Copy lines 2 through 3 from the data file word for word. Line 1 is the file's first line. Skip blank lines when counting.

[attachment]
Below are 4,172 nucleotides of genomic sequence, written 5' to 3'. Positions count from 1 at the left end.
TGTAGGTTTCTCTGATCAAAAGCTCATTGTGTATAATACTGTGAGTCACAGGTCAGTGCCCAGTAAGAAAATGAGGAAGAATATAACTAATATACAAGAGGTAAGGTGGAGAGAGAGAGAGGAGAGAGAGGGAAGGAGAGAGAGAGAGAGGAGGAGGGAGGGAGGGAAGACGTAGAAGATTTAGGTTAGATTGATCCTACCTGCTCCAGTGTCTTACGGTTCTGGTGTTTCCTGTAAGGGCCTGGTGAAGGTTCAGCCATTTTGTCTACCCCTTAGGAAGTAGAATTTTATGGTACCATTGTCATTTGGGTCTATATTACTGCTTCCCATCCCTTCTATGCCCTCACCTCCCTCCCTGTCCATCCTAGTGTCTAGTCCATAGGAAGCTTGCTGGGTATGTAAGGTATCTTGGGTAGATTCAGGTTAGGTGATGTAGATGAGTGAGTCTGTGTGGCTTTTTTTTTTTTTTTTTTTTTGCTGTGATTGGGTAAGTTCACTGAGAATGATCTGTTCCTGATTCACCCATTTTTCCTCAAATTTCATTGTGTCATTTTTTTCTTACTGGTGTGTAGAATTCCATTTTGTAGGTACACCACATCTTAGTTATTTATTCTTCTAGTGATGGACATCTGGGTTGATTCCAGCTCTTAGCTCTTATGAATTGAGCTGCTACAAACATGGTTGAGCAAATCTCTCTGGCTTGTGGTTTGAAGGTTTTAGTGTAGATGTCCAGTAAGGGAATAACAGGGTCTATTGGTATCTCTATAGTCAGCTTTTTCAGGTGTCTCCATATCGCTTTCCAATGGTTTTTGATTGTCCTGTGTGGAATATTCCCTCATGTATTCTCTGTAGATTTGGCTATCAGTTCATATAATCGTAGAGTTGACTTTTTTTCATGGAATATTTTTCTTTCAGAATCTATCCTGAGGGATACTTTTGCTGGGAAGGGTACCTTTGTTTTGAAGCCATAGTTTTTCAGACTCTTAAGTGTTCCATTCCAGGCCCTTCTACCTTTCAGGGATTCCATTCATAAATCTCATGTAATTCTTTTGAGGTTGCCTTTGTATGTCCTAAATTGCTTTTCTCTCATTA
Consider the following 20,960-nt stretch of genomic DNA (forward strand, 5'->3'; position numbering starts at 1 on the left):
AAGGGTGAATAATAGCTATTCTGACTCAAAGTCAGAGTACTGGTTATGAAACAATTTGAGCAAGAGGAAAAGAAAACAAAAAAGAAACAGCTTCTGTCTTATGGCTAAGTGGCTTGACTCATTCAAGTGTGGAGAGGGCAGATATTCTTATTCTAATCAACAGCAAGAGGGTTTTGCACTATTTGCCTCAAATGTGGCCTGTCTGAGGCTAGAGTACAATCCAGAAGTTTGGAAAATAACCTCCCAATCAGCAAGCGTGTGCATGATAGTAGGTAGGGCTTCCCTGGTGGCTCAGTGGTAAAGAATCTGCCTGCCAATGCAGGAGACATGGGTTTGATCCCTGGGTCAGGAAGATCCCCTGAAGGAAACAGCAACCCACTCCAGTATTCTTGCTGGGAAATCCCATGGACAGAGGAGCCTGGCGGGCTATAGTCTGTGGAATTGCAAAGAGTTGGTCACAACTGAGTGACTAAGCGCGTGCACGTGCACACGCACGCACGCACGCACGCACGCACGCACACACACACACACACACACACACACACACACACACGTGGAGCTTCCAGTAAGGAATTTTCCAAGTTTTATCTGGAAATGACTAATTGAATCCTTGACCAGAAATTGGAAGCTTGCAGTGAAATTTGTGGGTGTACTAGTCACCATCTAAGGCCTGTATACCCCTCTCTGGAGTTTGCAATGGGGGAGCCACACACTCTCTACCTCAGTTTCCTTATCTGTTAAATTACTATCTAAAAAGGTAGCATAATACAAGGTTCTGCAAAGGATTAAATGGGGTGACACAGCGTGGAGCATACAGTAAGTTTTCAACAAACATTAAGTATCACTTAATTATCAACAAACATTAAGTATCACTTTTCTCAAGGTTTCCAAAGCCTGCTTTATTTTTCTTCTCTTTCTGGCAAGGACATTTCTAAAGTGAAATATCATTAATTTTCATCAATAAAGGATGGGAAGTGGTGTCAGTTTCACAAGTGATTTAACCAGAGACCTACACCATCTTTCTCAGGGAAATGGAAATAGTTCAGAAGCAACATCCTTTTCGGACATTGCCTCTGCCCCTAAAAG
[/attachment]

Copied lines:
TGTAGGTTTCTCTGATCAAAAGCTCATTGTGTATAATACTGTGAGTCACAGGTCAGTGCCCAGTAAGAAAATGAGGAAGAATATAACTAATATACAAGAGGTAAGGTGGAGAGAGAGAGAGGAGAGAGAGGGAAGGAGAGAGAGAGAGAGGAGGAGGGAGGGAGGGAAGACGTAGAAGATTTAGGTTAGATTGATCCTACCTGCTCCAGTGTCTTACGGTTCTGGTGTTTCCTGTAAGGGCCTGGTGAAGGTTCAGCCATTTTGTCTACCCCTTAGGAAGTAGAATTTTATGGTACCATTGTCATTTGGGTCTATATTACTGCTTCCCATCCCTTCTATGCCCTCACCTCCCTCCCTGTCCATCCTAGTGTCTAGTCCATAGGAAGCTTGCTGGGTATGTAAGGTATCTTGGGTAGATTCAGGTTAGGTGATGTAGATGAGTGAGTCTGTGTGGCTTTTTTTTTTTTTTTTTTTTTGCTGTGATTGGGTAAGTTCACTGAGAATGATCTGTTCCTGATTCACCCATTTTTCCTCAAATTTCATTGTGTCATTTTTTTCTTACTGGTGTGTAGAATTCCATTTTGTAGGTACACCACATCTTAGTTATTTATTCTTCTAGTGATGGACATCTGGGTTGATTCCAGCTCTTAGCTCTTATGAATTGAGCTGCTACAAACATGGTTGAGCAAATCTCTCTGGCTTGTGGTTTGAAGGTTTTAGTGTAGATGTCCAGTAAGGGAATAACAGGGTCTATTGGTATCTCTATAGTCAGCTTTTTCAGGTGTCTCCATATCGCTTTCCAATGGTTTTTGATTGTCCTGTGTGGAATATTCCCTCATGTATTCTCTGTAGATTTGGCTATCAGTTCATATAATCGTAGAGTTGACTTTTTTTCATGGAATATTTTTCTTTCAGAATCTATCCTGAGGGATACTTTTGCTGGGAAGGGTACCTTTGTTTTGAAGCCATAGTTTTTCAGACTCTTAAGTGTTCCATTCCAGGCCCTTCTACCTTTCAGGGATTCCATTCATAAATCTCATGTAATTCTTTTGAGGTTGCCTTTGTATGTCCTAAATTGCTTTTCTCTCATTA
Consider the following 20,960-nt stretch of genomic DNA (forward strand, 5'->3'; position numbering starts at 1 on the left):